School Board Opposes Community Service Requirement

October 13, 1991|By Keith Paul | Keith Paul,Staff writer

While Howard County Board of Education members say they don't opposethe concept of a student service graduation requirement, the legal and logistical problems that have surfaced since the idea was proposedled board members to oppose it at Thursday's meeting.

The board talked of the problems of tracking the county's 8,500 high school students and possible legal liability for students who participate in public service projects outside of school.

"If we can't do it right, don't do it," board member Dana F. Hanna said.

Other board members questioned whether the students would learn about public service simply by performing 75 hours of work.

"Students learn about public service from role models. We're not teaching them what public service is all about (by mandating they perform75 hours)," said Karen B. Campbell, board vice chairwoman.

The students would learn more about public service by getting involved on their own with aid from the schools, she said. The schools already have programs that allow students to participate in service projects.

"We hear that our students do participate at the high school level,"Campbell said.

The board talked of adding the service requirementto the certificate of merit diploma but decided against that becauseit would falsely label students, board members said.

"The way it reads is, there are two classes of students. Only our exceptional students would do the community service," Campbell said. That would indicate that other students would not perform some type of community service, which is not true, she said.

School Superintendent Michael E. Hickey said that if the state does want to put some type of public service graduation requirement, the 75-hour stipulation should be dropped.

"There is nothing magical about 75 hours," he said.

In other action, the board approved:

* Raising the high school graduation credit requirement from 20 to 21.

* Raising the math requirement from three to four credits.

* Raising the science requirement from two to three credits.

* Raising the grade-point average for a certificate of merit from 2.6 to 3.0.

The board did not approve theproposal for giving physical education credit for participation in interscholastic sports.

"How do you grade? How do we figure this into schedules? There's a whole host of things," said board chairwoman Deborah D. Kendig.

Campbell said she thought participation in interscholastic sports was not physical education.

The board opposed the proposal that students pick either an academic or technology trackand fulfill requirements in that track.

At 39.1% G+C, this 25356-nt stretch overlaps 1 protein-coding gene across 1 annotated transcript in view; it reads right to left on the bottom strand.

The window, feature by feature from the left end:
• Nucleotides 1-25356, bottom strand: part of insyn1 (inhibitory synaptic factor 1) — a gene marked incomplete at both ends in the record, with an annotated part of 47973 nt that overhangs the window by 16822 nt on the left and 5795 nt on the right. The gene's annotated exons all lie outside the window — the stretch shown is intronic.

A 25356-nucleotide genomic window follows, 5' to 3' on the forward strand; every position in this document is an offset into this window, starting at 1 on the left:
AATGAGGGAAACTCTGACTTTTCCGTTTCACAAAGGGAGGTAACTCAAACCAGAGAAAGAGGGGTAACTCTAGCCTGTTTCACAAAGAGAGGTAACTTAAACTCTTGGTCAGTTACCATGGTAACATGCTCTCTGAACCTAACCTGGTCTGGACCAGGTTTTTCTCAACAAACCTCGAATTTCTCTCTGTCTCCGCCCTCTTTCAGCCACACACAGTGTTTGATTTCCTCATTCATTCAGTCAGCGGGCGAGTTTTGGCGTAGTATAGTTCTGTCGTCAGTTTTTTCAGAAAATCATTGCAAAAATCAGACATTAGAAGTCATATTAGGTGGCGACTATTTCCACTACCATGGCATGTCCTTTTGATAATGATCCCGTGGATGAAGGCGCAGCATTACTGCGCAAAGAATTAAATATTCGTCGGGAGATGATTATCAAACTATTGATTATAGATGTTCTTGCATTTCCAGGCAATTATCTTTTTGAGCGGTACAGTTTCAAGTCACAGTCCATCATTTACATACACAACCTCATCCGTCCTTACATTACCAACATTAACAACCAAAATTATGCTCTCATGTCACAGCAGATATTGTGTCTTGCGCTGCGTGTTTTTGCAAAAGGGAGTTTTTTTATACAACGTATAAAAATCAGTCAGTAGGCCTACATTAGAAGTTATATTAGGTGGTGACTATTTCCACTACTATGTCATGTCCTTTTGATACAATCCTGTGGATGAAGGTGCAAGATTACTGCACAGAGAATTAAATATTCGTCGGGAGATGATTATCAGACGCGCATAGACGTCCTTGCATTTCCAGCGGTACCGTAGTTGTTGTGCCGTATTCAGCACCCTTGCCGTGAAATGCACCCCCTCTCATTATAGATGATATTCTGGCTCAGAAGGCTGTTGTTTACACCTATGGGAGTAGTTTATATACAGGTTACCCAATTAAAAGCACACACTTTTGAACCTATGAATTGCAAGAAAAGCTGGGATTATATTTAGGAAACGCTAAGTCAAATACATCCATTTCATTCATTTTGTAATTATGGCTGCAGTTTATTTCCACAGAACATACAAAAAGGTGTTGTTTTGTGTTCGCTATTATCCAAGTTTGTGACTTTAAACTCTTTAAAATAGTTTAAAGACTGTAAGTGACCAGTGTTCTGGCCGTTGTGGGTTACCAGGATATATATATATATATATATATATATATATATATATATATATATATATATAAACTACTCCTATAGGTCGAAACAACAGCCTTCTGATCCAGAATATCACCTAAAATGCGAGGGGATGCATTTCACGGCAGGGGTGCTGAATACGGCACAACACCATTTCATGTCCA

Board members claimed this would lead to labeling students and that technology requirements have not been defined.

In other matters, the board approved the sites for Western High and Northeastern Elementary. The high school will be in a 69-acre lot near Route 108 and Trotter Road, and the elementary school will be on an 8-acre lot at Montgomery Road and the Rockburn Branch Park entrance.

Concerns were raised about the proximity of Western High to the cemetery, questioning how school events and ceremonies could be scheduled on the same day.

Board member Sydney L.Cousin said the architects have provided for a landscaping buffer zone.

The site for Western Middle School, on a 40-acre lot bound by Folly Quarter Road and Route 144, was not voted on. Feasibility studies have indicated the site would not be appropriate.

Hickey said there are several other sites under consideration, and one should be determined within the next few weeks.

In a special session before the main meeting, the board voted to approve the 1993 capital budget and 1994-1998 capital improvement program.

The 1993 budget calls for about $22.4 million in local money, about $2.2 million in transfer tax revenue and about $16 million in state money.

Hickey said the board will have time to reconsider any budget passed, because Thursday's action was taken only to meet a state-mandated timetable.

He said the board will review the budget in February and set a final budget in late May or early June of next year.

The 1994-1998 capital improvement program calls for spending $38 million in 1994, $42 million in 1995, $35 million in 1996, $9 million in 1997 and $23 million in1998. The projects are for building new schools and renovating old ones.

Campbell said she considered the budget estimates low.

"Itis barely adequate for what we know about. But an increase in growthis possible and we'll fall below," she said. "But we can always fix it next year."

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